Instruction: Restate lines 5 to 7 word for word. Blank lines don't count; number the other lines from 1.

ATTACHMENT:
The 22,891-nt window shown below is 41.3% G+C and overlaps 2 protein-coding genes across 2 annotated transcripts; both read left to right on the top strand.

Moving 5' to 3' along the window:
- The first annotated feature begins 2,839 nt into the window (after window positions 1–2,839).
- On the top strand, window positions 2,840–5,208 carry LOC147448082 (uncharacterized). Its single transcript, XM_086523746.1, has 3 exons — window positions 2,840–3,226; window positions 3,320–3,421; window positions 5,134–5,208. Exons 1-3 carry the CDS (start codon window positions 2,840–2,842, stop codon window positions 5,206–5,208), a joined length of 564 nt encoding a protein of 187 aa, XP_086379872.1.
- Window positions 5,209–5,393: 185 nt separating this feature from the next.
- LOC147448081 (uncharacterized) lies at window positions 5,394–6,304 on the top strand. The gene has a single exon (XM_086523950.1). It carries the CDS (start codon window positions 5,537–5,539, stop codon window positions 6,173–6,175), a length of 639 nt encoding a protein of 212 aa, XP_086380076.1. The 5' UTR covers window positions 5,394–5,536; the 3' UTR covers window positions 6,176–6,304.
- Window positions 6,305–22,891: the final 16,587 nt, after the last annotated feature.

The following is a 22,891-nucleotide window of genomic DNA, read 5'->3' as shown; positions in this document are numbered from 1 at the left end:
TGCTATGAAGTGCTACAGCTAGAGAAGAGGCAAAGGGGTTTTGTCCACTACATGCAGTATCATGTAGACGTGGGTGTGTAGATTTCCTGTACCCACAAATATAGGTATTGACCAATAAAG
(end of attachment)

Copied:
- Window positions 5,209–5,393: 185 nt separating this feature from the next.
- LOC147448081 (uncharacterized) lies at window positions 5,394–6,304 on the top strand. The gene has a single exon (XM_086523950.1). It carries the CDS (start codon window positions 5,537–5,539, stop codon window positions 6,173–6,175), a length of 639 nt encoding a protein of 212 aa, XP_086380076.1. The 5' UTR covers window positions 5,394–5,536; the 3' UTR covers window positions 6,176–6,304.
- Window positions 6,305–22,891: the final 16,587 nt, after the last annotated feature.